Administrators have been appointed to the Harland and Wolff shipyard in Belfast where the Titanic was built, putting the future of 123 workers in doubt. It employed more than 30,000 people at its peak and is closely associated with the city’s industrial past. Accountancy firm BDO has been appointed as administrator and the company will file for insolvency today, a spokesman for Harland and Wolff said. The shipyard’s Norwegian owners had been seeking to sell the business but failed to find a suitable buyer. BDO had been advising the company on its failed efforts to sell the business. Unite, the union representing the shipyard workers called on the Government to save the shipyard by placing it into the hands of the official receiver and underwriting the business.

The frigate ex HMNZS Waikato was built by Harland and Wolff in Belfast, Ireland, launched by Her Royal Highness Princess Alexandra with a bottle of wine from the Te Kauwhata vineyards on February 18 1965, and commissioned into the Royal New Zealand Navy on 16 September 1966. To help celebrate the commissioning, Waikato Breweries donated 40 dozen bottles of beer to the ship’s company. She sailed from Portsmouth 8 April 1967 and arrived in her home port at Mount Maunganui 2 June 1967.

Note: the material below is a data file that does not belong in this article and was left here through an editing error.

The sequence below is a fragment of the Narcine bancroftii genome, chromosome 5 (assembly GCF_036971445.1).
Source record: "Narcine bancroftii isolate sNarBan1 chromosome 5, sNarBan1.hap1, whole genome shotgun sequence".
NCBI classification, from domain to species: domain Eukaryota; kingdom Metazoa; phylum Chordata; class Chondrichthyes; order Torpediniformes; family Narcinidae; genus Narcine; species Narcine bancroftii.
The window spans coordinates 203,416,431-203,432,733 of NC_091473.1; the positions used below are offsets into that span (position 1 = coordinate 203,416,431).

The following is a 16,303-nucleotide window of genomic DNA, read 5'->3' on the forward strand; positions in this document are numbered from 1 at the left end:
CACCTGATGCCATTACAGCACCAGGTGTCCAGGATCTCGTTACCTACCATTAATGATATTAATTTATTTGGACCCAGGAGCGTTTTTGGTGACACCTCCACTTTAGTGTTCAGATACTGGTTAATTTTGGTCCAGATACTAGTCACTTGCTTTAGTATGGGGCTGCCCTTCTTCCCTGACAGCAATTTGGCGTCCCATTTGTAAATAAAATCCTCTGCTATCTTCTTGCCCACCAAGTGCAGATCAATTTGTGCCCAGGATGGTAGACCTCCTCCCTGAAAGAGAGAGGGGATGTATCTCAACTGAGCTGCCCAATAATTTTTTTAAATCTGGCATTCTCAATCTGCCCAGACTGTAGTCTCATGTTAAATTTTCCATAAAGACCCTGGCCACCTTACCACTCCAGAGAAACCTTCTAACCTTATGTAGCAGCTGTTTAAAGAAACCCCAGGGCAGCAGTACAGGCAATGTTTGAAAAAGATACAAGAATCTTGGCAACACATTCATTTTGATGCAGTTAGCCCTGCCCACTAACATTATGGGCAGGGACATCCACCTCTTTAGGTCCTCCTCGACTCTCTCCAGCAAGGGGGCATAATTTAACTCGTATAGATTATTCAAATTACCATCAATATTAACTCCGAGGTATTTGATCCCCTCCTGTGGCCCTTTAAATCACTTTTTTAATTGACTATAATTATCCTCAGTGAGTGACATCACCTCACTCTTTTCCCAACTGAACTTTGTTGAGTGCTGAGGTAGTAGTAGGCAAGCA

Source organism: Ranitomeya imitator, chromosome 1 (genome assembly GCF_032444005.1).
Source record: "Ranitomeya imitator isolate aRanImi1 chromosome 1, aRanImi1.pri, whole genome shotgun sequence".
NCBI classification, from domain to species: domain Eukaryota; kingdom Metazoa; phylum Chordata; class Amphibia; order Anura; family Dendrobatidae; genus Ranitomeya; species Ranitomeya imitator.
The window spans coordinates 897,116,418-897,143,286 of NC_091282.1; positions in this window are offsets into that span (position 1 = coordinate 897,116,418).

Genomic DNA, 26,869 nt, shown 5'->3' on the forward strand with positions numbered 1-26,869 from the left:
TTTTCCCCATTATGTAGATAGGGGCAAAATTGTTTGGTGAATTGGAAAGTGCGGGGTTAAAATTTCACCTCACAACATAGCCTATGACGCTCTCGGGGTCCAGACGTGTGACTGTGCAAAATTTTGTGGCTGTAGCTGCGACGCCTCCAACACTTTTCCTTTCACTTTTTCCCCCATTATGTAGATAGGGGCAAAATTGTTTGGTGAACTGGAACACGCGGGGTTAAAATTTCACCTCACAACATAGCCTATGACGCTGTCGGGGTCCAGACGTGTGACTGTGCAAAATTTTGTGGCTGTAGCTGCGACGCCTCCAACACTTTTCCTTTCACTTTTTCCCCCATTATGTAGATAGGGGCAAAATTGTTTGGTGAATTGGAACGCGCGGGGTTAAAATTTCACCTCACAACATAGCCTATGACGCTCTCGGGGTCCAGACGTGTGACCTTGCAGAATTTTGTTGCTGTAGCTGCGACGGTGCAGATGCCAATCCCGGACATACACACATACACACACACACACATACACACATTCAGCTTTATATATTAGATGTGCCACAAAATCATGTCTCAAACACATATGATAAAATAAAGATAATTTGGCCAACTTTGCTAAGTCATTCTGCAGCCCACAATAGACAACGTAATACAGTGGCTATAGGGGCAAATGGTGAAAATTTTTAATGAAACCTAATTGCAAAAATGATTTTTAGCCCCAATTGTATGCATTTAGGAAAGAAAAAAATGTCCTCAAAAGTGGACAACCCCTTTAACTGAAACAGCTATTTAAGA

HMNZS Waikato decommissioned in 3 July1998 and was sunk at Tutukaka on the 25th November 2000.  She now lies in 28 metres of water 2km south of Tutukaka Heads.  Thanks, JB for the article.

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